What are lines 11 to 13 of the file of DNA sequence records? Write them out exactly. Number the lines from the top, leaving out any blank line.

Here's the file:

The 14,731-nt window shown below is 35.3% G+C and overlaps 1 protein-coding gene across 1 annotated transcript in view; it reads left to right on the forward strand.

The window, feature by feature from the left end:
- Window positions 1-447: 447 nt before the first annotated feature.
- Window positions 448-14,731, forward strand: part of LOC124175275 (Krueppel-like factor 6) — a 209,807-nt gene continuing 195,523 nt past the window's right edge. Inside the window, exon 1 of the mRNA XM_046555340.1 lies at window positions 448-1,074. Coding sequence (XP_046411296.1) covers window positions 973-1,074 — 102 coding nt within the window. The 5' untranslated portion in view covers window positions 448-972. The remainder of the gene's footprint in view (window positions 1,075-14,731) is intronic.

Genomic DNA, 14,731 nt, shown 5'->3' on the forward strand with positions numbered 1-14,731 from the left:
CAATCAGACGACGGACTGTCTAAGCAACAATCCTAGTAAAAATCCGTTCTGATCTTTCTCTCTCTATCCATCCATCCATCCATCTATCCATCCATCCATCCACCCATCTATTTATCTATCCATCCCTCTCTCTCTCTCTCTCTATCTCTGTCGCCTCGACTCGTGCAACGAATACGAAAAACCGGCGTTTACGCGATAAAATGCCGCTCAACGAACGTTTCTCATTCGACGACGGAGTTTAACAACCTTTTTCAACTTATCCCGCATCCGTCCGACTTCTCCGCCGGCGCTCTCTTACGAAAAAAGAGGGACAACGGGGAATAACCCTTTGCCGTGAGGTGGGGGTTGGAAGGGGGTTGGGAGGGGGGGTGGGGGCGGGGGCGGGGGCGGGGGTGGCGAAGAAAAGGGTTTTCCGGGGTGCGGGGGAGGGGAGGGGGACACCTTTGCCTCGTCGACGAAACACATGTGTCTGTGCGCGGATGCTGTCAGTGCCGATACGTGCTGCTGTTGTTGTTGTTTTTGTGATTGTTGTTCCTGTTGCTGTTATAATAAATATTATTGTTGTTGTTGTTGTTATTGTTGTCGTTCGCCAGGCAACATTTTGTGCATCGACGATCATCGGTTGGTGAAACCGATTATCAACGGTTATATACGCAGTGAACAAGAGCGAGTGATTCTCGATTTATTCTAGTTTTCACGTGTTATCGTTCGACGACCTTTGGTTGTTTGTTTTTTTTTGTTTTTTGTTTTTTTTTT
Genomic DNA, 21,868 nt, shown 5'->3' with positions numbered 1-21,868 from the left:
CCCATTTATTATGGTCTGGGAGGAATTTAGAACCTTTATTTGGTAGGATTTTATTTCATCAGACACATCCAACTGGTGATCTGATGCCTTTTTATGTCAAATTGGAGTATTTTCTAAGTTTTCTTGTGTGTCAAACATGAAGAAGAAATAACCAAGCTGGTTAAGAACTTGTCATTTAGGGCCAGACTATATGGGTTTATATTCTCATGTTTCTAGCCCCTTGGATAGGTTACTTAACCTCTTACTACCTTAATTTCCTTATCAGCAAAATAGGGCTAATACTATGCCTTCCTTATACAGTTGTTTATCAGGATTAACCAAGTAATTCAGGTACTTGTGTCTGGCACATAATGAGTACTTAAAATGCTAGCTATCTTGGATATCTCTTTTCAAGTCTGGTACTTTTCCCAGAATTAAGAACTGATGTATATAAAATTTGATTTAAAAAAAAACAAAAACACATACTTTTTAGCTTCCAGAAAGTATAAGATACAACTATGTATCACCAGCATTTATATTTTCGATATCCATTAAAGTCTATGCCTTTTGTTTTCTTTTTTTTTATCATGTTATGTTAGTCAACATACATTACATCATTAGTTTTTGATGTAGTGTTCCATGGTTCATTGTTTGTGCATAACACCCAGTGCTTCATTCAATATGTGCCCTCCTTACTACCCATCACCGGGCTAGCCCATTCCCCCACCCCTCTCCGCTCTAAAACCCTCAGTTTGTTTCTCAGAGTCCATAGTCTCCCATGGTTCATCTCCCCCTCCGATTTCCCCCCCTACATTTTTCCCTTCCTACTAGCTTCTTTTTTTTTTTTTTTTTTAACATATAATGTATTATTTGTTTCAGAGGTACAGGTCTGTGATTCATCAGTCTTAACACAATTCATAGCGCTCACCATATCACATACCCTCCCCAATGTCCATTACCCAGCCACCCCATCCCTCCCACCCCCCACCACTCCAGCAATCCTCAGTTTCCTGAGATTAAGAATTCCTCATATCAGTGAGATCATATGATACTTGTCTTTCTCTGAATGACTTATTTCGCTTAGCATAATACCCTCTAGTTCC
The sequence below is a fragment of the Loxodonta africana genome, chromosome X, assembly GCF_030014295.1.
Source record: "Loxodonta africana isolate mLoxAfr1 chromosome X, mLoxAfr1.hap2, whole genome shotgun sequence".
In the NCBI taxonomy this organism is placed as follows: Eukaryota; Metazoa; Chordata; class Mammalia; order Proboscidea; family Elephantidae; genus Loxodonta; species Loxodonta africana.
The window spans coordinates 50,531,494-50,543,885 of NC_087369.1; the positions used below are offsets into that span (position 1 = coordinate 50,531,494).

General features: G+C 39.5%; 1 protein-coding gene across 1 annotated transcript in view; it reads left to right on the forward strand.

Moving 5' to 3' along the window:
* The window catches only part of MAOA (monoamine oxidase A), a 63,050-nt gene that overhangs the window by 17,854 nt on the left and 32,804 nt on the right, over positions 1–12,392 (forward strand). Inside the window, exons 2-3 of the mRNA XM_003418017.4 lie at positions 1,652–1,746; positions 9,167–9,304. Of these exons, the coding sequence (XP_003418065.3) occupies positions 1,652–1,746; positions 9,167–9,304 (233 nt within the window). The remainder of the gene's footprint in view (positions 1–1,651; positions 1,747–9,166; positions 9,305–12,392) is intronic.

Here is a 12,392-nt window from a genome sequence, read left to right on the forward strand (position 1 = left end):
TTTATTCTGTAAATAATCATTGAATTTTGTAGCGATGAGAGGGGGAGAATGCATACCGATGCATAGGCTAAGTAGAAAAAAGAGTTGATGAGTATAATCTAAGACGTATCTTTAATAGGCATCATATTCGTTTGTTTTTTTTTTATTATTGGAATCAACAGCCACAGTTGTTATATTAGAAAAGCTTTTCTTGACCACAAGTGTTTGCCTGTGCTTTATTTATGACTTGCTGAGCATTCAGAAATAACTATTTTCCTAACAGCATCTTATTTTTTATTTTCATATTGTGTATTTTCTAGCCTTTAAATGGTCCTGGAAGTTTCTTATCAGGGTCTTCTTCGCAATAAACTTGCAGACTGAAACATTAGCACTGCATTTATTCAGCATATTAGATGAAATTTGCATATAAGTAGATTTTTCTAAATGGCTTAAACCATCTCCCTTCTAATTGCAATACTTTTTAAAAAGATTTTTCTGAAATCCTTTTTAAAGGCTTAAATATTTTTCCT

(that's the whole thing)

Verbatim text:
In the NCBI taxonomy this organism is placed as follows: Eukaryota; Metazoa; Chordata; class Mammalia; order Proboscidea; family Elephantidae; genus Loxodonta; species Loxodonta africana.
The window spans coordinates 50,531,494-50,543,885 of NC_087369.1; the positions used below are offsets into that span (position 1 = coordinate 50,531,494).

General features: G+C 39.5%; 1 protein-coding gene across 1 annotated transcript in view; it reads left to right on the forward strand.